The United States health care system is in the midst of a crisis. Despite being among the richest nations in the world, it consistently ranks among the lowest for maternal health outcomes—and that’s before you begin digging into the health disparities women of color face in this nation.
Pregnancy-related complications kill Black mothers three times as often as white and Hispanic women. Not to mention, more than half the deaths of the women we lose to the maternal health crisis are preventable. When you do the math, that’s over 400 mothers we could’ve saved in 2020 alone!
But things keep worsening year over year, especially in the wake of the COVID-19 pandemic. Perhaps AI is the solution for this epidemic.
Advances in AI help doctors identify pregnant mothers who are at risk.
There are so many applications for AI, as this technology continues to evolve and advance. One of the most exciting applications of AI is for improving maternal health outcomes.
Some AI tools developed recently analyze patient data to identify pregnant mothers who are at risk for complications. One of the biggest red flags AI measures is the risk for premature birth, but it also recognizes other prenatal and postpartum risks for both mom and baby.
One of the biggest threats to maternal and infant health is unmet needs within the social determinants of health (SDOH). SDOH often directly influences mothers’ ability to access health care services. If a pregnant mother doesn’t have access to reliable transportation to get her to and from the doctor or lives a significant distance from one, AI can measure how that might impact health outcomes for her and her unborn child. Then, it can flag it for her doctor or health plan so they can help solve these issues before they cause larger problems.
The result? Reduced racial disparities for maternal health, fewer preterm births and NICU admissions, and shorter NICU stays. But even with these improvements and technological advancements, there are still gaps because maternal and infant health outcomes differ from state to state.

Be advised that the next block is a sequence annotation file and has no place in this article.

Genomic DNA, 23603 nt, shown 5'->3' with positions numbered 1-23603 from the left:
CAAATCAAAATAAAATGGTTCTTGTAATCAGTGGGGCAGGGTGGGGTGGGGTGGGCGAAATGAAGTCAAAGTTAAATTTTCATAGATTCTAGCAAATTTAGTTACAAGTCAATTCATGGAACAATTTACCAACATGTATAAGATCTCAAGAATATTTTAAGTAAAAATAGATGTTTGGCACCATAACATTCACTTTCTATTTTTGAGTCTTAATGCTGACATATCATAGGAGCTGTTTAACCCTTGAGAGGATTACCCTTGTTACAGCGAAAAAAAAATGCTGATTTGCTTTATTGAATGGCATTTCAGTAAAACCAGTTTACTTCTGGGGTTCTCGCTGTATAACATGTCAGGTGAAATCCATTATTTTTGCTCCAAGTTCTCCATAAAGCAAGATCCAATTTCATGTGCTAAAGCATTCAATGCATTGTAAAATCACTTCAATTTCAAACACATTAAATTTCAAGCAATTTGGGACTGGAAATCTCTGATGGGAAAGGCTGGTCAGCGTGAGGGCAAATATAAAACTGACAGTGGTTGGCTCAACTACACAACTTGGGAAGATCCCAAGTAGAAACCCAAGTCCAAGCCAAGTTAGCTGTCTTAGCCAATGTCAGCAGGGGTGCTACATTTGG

Where pregnant and postpartum mothers live influences their maternal health outcomes
March of Dimes conducted an analysis of maternal health outcomes in each state, as well as Washington, DC and Puerto Rico in 2022. They gave each state and territory a grade. Their findings were sobering, to say the least:
- Nine states and Puerto Rico received an F
- Fifteen states received a D
- Eighteen states and the District of Columbia received a C
- Seven states received a B
That leaves just one state that earned an A for maternal and infant health outcomes. It begs the question: What is happening in the states with the best outcomes versus those with the worst.
Vermont, the only state that earned an A on the March of Dimes Report Card, had a preterm birth rate of just 8.0%. New Hampshire and Oregon, aren’t far behind with 8.5% and 8.9%, respectively. The rates for infant mortality and inadequate prenatal care in these states were all significantly lower than the US average. Vermont and Oregon also have lower cesarean birth rates than the national average.
On the other hand, Mississippi has the worst maternal and infant health outcomes, with a 15% preterm birth rate. The next highest preterm birth rates belong to Louisiana at 13.5% and Alabama at 13.1%. These states also have higher rates of cesarean section and infant mortality than the national average.
With this added perspective of just how systemic the maternal health crisis is, it’s more imperative than ever to do something about it. So, Congress sprung into action.
The American Rescue Plan Act allows states to expand Medicaid coverage for postpartum moms.
When Congress passed the American Rescue Plan Act to help everyday Americans and small businesses weather the beginning of the COVID-19 pandemic, they included a provision that allows states to expand Medicaid coverage to moms up to a year postpartum. These expanded Medicaid services went into effect in 2022.
As of August 2023, 37 states have implemented 12 months of extended postpartum Medicaid coverage. Nine others have plans to do so, while Utah and Wisconsin have plans for limited coverage extensions.
While this expanded coverage isn’t available yet in all states, it’s a step in the right direction. Harnessing new technology, expanding and prioritizing health care for mothers, and identifying factors that increase their risk for adverse maternal and infant health outcomes will hopefully move the needle in the right direction.
Matt Eakins is a physician executive.